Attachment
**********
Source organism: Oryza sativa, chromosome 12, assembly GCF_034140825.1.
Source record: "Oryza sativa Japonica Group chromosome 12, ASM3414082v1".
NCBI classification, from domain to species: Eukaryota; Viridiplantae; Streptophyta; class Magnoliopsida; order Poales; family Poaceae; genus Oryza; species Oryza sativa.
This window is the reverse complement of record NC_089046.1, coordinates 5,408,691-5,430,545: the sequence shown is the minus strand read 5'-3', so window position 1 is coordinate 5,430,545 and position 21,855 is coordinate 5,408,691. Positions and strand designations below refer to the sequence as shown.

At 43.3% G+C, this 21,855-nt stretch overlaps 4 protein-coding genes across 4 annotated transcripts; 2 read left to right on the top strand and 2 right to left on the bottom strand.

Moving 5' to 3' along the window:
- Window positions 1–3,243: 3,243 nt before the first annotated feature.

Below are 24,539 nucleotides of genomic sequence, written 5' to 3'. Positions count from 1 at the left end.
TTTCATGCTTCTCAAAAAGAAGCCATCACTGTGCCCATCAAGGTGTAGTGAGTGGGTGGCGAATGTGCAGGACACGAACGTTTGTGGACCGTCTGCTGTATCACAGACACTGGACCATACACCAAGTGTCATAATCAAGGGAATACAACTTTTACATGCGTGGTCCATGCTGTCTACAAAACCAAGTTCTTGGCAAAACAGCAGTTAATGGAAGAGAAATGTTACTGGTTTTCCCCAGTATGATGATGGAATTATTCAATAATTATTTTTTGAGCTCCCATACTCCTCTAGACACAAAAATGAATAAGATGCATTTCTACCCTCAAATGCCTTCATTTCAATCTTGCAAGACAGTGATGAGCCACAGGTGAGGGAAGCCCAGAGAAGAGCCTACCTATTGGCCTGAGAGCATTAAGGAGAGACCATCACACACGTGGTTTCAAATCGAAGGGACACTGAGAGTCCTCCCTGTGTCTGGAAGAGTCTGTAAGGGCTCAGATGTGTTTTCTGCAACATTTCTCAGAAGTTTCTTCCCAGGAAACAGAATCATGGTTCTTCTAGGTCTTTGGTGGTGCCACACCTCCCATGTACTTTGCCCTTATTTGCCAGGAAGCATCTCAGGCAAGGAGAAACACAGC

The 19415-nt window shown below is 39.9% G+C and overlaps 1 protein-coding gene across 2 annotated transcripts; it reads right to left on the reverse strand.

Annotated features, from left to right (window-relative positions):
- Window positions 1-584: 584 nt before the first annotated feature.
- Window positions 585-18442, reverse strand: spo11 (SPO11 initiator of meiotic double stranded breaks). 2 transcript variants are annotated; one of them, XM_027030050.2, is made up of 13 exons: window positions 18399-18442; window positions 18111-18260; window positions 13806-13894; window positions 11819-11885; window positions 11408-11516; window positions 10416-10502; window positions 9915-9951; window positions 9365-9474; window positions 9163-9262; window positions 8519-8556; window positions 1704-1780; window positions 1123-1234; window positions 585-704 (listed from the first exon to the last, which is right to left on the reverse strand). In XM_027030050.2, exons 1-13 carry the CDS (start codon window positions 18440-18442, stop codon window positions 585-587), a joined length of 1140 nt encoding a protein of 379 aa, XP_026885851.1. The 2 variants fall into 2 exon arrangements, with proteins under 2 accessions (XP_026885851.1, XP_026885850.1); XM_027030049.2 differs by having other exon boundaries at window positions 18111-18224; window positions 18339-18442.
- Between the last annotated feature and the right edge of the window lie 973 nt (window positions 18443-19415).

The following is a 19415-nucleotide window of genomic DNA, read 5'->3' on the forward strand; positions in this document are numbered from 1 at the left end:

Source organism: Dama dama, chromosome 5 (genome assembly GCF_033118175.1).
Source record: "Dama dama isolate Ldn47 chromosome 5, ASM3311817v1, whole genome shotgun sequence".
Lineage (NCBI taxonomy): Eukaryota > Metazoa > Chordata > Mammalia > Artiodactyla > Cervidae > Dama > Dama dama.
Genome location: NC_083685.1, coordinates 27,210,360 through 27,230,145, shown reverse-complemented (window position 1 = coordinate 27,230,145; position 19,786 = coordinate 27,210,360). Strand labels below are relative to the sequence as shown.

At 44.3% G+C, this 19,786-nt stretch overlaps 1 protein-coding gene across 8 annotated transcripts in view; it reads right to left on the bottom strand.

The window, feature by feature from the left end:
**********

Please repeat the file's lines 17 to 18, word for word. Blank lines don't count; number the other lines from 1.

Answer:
Source record: "Dama dama isolate Ldn47 chromosome 5, ASM3311817v1, whole genome shotgun sequence".
Lineage (NCBI taxonomy): Eukaryota > Metazoa > Chordata > Mammalia > Artiodactyla > Cervidae > Dama > Dama dama.